Phased retirement programs have long been a tool used by universities to retain key faculty members, facilitate institutional knowledge transfer, manage costs, and attract new talent.
As a professional financial advisor dedicated to helping professors plan for retirement, I’m an advocate for phased retirement programs, but that doesn’t mean they are right for everyone.
And if you’re like many of the clients I’ve worked with over the years, deciding whether it’s right for you may be challenging. In this post, we will explore this issue from various angles, identifying the opportunities and key considerations associated with phased retirement programs.
Understanding Phased Retirement Programs
A phased retirement program is a work arrangement that allows certain faculty members to gradually transition from full-time employment to retirement.
It’s important to note that not all universities offer this option and that programs vary from institution to institution in terms of how they are structured. For instance, The University of Chicago gives eligible tenured faculty the option to work half-time for two-thirds of their base pay for up to five years before retirement. They can take advantage of this option as early as age 50 (provided they commit to working to age 55) and there is no maximum age limit for participation*.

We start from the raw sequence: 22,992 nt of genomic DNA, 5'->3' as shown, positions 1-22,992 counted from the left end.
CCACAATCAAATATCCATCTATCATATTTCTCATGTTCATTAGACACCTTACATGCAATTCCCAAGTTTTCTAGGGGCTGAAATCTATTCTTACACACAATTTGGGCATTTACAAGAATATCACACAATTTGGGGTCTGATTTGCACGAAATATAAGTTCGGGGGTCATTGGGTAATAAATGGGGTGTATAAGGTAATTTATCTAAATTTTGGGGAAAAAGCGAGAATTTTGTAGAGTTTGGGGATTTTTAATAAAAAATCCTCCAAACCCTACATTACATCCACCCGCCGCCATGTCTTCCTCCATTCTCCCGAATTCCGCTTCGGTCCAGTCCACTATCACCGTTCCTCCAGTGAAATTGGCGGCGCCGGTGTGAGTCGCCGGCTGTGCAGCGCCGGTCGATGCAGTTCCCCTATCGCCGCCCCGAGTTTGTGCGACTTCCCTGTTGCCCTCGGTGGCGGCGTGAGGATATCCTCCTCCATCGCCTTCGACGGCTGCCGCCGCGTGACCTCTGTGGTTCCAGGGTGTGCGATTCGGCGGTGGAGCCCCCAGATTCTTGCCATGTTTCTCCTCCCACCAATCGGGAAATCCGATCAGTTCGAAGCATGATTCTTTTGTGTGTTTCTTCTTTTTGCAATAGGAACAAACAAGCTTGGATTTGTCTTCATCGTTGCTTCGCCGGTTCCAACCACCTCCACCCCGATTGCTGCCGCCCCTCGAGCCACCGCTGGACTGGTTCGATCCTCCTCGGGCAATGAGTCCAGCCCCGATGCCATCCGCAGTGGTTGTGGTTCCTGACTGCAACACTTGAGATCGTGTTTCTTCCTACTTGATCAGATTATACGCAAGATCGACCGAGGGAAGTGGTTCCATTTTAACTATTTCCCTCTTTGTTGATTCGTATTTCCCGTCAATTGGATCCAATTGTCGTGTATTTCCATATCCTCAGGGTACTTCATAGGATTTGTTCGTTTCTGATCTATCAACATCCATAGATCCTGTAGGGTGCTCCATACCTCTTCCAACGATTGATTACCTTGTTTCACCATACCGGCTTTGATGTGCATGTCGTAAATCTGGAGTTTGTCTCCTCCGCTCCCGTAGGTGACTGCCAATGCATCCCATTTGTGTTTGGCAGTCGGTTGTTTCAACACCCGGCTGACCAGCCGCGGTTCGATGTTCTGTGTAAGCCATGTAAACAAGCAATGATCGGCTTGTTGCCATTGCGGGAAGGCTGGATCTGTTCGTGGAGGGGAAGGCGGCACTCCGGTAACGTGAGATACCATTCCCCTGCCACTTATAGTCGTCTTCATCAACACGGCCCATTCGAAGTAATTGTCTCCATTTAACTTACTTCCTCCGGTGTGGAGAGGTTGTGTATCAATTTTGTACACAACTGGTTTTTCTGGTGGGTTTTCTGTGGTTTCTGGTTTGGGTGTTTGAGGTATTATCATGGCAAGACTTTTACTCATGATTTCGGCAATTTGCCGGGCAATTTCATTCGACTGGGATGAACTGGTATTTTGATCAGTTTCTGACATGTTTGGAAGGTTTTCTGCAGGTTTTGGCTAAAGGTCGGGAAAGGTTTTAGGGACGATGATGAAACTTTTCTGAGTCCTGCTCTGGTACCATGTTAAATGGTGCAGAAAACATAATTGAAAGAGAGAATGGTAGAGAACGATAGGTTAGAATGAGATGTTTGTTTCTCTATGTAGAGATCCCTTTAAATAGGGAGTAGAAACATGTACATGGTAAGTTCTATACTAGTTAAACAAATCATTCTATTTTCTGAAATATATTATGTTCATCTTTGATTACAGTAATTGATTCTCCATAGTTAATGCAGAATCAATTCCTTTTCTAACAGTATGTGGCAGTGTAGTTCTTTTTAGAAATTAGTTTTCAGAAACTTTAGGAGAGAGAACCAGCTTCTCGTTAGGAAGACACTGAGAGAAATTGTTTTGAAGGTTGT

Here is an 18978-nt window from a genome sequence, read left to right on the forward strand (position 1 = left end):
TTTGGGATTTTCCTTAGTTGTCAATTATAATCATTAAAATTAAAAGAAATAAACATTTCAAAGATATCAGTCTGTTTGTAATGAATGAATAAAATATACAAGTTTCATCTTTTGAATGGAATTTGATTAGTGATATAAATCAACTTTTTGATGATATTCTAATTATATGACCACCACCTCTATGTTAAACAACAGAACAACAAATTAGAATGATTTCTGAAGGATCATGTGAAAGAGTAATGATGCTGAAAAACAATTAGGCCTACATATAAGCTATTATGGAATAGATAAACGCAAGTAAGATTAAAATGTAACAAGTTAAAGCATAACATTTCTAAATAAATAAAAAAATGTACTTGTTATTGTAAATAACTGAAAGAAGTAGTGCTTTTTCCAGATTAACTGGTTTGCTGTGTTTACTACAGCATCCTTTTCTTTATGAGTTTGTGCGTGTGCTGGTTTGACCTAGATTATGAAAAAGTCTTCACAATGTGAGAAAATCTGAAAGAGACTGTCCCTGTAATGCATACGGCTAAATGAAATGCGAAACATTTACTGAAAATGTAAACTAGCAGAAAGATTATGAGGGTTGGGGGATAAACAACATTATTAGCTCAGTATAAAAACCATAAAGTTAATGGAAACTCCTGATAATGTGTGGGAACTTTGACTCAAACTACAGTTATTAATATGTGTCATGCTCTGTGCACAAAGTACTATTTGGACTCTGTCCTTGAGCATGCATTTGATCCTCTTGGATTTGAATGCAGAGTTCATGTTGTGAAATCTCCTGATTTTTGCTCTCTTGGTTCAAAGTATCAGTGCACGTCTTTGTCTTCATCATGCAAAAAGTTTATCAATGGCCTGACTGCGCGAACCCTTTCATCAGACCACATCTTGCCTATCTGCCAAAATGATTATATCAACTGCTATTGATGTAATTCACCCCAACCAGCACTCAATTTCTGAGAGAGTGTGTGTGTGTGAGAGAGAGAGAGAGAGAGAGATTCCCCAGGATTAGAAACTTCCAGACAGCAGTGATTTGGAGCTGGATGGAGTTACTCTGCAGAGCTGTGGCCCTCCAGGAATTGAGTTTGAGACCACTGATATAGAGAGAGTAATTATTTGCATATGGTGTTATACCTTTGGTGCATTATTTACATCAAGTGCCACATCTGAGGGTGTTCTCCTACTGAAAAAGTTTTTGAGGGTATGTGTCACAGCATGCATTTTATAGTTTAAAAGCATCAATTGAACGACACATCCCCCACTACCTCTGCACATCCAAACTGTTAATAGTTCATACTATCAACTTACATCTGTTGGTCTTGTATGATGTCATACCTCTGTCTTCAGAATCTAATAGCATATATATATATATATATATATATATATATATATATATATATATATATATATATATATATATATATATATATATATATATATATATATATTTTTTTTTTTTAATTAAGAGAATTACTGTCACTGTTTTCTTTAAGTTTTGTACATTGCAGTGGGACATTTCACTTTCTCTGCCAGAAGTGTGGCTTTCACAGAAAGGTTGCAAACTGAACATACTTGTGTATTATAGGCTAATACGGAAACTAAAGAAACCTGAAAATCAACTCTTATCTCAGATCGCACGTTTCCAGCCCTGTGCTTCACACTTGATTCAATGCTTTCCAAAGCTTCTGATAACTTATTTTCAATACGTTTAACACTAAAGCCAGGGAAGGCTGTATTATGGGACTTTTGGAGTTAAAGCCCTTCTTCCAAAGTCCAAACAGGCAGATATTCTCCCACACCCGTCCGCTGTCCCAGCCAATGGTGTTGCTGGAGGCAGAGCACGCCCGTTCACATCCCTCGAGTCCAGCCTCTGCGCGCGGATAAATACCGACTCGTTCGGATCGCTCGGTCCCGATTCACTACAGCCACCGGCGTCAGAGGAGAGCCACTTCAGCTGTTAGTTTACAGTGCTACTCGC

*Interestingly, University of Chicago also offers a lump-sum early retirement incentive that can be used in tandem with the phased retirement program. To do so, however, faculty must retire on or after their 65th birthday and before their 72nd birthday. Faculty who elect not to participate in the early retirement incentive can elect to participate in the phased retirement program any time after age 50.
By contrast, Northwestern University offers a similar two-thirds pay for half-time work arrangement but limits the phased retirement period to three years.
The University of Michigan boasts a highly flexible phased retirement program. To directly quote their website, “Phased retirement must be a reduction in effort; it can be as little as a 1% reduction (ex. going from 100% effort to 99%). The schedule can include multiple, gradual reductions in effort. There is no minimum or maximum length of a phased retirement.”
Ultimately, you’ll want to consult with your dean and your university’s human resources department to determine the specifics of your university’s phased retirement arrangement. Once you’re clear on the particulars, you’re ready to think through some key questions to determine if a phased retirement is right for you.
Key Questions to Consider
Can I afford it?
If you’ve been saving diligently for multiple decades, you may be well-positioned to take advantage of your university’s phased retirement program, perhaps even at a relatively young age. However, it’s vital to ensure that your accumulated assets can support your needs throughout retirement. Conservatively projecting your lifetime expenses is advisable, especially given the potential for factors like inflation, long lifespans, and end-of-life healthcare costs, all of which can increase lifetime spending needs.
If projecting these expenses feels overwhelming, there’s help available. I encourage you to seek guidance from an experienced, fee-only financial planner with expertise in university retirement plans.
How will I afford it?
Let’s say you’re interested in a phased retirement but have determined that the associated reduced income will not be sufficient to meet your needs. You will need to tap into other assets to supplement your income. This can be done successfully, but it requires careful planning.